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Recent Posts

  • Meat Hacks: Pairing Cheese With Sausage

    Learn about Pairing Cheese With Sausage with Walton's and Meatgistics. Watch the video, read the guide, and then post your questions or comments below.

    Meat Hacks

    Pairing Cheese With Sausage
    Finding the right cheese to add to your sausage is like finding the right wine to serve with dinner, it can be daunting but when done correctly it can vastly improve the experience. I have some of my favorite Hi-Temp cheese pairings that I wanted to share with you guys. Now, everyone is different so feel free to experiment and if you come up with some you like let us know!

    Our Cheddar is the most popular cheese we sell as Cheddar is a flavor most people know and it goes well with many different flavors. I would describe this as a mild cheddar with very little sharpness to it. A good classic seasoning to use with Hi-Temp Cheddar Cheese would be Willies Snack Stick Seasoning, something a little outside the box but a great taste would be to use the Cheddar with Apple Bratwurst Seasoning. The sweetness of the Apple goes really well with the cheddar.

    Our Hot Pepper Cheese is comparable to a Pepper Jack in that it has a little hint of heat and a buttery flavor. Anyone, including children, should be able to handle this level of heat. I like using the Hot Pepper with something like Jerry’s Brat as it gives the classic taste of the seasoning just a little kick to liven it up. Try adding it to the Dill Pickle Snack Stick Seasoning to give a small but unexpected bit of spice to that seasoning. This is also a great cheese to add to any burgers are making.

    The Mozzarella is one of my favorites. It has an easily recognizable taste of pizza cheese and there is nowhere that that will be as appreciated as in a supreme pizza flavored brat. Seriously, if you like Pizza and you like brats and you haven’t tried this combination yet you need to get that on your next order! It’s also good to add when you want to cut the heat of a seasoning a little, it’s great when added to something like our Habanero BBQ Summer Sausage Seasoning.

    The Hi-Temp Swiss Cheese has a classic Swiss taste that goes well with many different flavors. The Philly Cheesesteak Brat really does well with some Swiss Cheese, that seasoning mixed with this cheese is a surefire hit. Swiss is often paired with pickled vegetables and meats and for the same reasons, it pairs extremely well with the Rueben Brat.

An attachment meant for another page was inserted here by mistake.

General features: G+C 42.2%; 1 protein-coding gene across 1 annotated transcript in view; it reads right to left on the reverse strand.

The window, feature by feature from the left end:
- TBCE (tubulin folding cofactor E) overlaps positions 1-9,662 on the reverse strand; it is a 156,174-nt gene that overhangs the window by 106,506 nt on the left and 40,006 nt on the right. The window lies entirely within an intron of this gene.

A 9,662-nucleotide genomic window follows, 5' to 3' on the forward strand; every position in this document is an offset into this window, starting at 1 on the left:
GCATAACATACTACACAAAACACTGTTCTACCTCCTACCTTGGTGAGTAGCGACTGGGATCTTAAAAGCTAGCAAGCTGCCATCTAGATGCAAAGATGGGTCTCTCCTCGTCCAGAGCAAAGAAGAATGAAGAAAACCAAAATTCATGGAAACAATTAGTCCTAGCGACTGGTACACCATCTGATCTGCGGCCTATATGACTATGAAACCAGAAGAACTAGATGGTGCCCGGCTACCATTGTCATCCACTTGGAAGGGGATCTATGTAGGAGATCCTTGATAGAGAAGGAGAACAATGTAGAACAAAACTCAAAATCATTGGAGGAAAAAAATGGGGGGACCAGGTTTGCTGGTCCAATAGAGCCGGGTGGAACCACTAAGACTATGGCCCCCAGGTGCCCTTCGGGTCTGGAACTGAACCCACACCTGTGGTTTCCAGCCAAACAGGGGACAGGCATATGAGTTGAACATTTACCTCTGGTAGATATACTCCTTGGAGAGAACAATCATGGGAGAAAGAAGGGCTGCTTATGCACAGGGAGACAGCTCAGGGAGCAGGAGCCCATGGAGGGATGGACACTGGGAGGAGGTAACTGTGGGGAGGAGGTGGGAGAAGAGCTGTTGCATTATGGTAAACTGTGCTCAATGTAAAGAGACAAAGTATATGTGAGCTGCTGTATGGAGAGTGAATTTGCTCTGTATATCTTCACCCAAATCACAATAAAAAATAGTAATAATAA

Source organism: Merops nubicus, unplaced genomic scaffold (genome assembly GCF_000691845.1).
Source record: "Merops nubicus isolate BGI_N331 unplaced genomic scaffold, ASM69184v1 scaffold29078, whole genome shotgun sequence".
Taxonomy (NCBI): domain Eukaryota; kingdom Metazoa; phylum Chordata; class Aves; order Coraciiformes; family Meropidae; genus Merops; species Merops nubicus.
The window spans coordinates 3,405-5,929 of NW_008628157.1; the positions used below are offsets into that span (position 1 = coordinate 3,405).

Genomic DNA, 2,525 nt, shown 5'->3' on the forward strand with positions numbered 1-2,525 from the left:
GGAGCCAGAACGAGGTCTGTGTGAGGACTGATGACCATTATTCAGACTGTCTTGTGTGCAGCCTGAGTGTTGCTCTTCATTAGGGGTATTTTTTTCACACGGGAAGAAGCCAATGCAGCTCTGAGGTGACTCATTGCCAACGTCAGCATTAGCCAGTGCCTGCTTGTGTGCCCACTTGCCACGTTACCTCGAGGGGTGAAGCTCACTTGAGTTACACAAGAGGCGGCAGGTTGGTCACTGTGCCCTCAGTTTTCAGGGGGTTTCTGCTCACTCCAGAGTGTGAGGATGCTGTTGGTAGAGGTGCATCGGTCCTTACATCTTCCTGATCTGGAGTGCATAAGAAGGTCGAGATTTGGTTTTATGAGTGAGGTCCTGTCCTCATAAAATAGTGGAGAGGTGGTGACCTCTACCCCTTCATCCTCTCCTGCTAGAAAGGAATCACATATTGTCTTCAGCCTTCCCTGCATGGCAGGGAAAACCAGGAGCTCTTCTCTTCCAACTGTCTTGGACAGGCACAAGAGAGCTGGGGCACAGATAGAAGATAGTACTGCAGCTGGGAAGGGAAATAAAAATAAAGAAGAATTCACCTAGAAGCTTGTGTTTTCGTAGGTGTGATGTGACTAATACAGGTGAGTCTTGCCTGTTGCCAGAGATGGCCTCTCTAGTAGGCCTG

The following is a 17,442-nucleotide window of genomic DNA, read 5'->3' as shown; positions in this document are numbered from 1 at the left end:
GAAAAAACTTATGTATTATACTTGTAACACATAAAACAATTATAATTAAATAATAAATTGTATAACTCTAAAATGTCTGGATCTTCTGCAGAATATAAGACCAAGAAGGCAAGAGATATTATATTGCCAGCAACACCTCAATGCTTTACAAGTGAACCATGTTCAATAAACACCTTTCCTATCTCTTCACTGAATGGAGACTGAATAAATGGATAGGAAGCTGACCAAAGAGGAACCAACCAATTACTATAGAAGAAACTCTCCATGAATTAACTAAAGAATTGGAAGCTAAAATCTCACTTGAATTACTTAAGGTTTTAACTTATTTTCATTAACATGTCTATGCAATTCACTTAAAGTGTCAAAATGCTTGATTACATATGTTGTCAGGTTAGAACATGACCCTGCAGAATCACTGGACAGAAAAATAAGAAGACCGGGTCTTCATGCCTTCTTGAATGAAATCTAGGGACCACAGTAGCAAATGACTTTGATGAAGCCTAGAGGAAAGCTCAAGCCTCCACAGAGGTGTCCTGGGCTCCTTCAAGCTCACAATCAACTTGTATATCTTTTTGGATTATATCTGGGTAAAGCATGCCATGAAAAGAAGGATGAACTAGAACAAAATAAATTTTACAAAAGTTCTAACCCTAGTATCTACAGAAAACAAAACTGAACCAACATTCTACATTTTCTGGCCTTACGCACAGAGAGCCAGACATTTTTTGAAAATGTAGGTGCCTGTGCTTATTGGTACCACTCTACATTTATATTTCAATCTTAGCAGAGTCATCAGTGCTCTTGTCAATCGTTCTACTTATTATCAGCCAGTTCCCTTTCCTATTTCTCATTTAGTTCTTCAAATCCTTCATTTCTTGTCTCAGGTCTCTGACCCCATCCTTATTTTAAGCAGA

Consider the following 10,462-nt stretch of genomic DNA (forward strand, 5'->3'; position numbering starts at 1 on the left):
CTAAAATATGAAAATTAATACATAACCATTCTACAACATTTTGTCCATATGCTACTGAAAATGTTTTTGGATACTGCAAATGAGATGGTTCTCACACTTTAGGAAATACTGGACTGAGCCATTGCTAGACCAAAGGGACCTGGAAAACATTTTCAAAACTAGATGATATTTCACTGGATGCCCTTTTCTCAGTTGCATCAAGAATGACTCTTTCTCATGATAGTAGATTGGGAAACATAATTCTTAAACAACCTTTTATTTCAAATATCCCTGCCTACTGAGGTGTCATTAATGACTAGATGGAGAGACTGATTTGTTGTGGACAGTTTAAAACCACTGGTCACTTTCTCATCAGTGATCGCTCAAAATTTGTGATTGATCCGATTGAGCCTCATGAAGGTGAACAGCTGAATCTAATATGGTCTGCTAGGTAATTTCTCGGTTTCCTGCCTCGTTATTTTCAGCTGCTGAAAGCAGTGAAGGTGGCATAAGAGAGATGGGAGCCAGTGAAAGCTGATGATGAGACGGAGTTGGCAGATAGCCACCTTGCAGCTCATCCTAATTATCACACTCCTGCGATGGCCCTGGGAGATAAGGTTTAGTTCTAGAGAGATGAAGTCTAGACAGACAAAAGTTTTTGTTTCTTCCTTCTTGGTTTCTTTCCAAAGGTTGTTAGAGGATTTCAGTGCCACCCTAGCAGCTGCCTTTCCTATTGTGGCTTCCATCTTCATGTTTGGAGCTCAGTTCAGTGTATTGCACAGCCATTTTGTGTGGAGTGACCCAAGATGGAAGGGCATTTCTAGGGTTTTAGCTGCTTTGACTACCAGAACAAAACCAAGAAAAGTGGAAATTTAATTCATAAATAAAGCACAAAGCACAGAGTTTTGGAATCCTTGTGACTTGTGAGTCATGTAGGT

The Sriracha Cheese has a really nice creaminess to it and no noticeable heat, even less heat than what is in the hot pepper cheese but what it lacks in hear it makes up for in flavor. Like the cheddar, it can go in almost anything but it is really good in Bloody Mary Snack Sticks. Or you can double up on the Sriracha Flavor and add it to the Sriracha Summer Sausage or Snack Stick Seasoning.

    Lastly, we have Hi-Temp Ghost Pepper Cheese. This is not a Cheese to be taken lightly or thrown into your mix without measuring first. I like heat and even for me, this stuff is pretty hot. Try adding it to a brat that you would not consider as spicy like a Blue Ribbon Bratwurst. Or for something really diabolical add 1 lb of this to 10 lb of Inferno Hot Bratwurst. Austin and I did this not too long ago and by the time we were done with the video I was dripping with sweat!

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    Shop waltonsinc.com for Hi-Temp Cheese Shop waltonsinc.com for Bratwurst Seasoning Subscribe to WaltonsTV on YouTube Baron 420 SS Broil King Baron 420 SS Walton's 7 lb Stuffer Walton's 7 lb Stuffer

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  • Meat Hacks: Why Use Hi-Temp Cheese?

    Learn why you should Use Hi-Temp Cheese with Walton's and Meatgistics. Watch the video, read the guide, and then post your questions or comments below.

    Meat Hacks

    Using Hi-Temp Cheese